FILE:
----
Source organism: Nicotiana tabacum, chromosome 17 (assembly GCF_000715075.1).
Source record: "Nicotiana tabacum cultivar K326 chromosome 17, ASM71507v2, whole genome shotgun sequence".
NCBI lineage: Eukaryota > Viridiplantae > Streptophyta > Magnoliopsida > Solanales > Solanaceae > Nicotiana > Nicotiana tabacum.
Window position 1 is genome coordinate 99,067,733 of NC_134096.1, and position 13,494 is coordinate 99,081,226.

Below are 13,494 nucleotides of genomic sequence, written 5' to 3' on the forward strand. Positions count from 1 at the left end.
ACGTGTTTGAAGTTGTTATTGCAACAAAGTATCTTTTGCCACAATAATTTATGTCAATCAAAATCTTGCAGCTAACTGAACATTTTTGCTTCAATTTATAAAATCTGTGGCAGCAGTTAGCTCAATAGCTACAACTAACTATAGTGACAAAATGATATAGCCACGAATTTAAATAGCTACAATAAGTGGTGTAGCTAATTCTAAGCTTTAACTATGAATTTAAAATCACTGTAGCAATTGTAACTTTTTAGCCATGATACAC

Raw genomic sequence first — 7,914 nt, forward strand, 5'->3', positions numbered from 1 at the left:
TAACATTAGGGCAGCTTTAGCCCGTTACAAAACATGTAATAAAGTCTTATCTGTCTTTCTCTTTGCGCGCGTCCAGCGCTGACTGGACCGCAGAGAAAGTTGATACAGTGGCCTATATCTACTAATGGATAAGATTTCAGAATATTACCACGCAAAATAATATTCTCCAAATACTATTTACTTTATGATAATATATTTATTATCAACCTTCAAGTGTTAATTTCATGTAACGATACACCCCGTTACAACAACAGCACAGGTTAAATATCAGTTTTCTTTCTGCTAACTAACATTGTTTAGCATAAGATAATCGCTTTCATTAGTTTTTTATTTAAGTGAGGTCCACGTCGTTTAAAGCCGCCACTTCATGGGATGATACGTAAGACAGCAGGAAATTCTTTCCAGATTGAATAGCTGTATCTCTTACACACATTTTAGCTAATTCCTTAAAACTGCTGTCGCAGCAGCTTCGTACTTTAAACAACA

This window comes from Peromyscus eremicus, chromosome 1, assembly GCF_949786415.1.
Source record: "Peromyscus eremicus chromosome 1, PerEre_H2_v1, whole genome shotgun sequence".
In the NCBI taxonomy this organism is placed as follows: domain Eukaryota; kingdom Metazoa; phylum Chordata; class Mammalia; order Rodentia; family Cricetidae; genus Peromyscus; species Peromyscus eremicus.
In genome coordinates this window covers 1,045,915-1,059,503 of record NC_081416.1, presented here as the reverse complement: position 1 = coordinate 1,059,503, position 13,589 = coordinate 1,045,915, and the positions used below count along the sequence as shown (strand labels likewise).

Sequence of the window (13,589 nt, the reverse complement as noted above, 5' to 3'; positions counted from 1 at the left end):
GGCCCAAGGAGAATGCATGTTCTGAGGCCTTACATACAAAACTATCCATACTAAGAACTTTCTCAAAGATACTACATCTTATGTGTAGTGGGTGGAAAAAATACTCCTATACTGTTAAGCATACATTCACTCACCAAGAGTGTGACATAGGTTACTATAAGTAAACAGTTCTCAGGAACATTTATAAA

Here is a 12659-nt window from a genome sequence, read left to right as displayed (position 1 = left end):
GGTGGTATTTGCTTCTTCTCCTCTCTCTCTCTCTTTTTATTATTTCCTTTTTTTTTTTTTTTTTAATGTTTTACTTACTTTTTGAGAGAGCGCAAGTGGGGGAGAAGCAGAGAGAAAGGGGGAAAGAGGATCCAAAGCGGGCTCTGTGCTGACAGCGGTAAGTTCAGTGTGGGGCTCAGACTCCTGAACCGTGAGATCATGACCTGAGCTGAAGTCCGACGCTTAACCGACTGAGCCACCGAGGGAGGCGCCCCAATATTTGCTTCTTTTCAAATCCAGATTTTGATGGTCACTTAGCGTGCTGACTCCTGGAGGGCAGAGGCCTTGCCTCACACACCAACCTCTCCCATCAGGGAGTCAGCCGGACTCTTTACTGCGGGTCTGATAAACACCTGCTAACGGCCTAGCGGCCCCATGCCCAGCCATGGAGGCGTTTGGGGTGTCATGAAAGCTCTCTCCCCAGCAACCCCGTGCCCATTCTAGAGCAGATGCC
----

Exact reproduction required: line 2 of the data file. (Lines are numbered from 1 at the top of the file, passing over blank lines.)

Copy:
Source record: "Nicotiana tabacum cultivar K326 chromosome 17, ASM71507v2, whole genome shotgun sequence".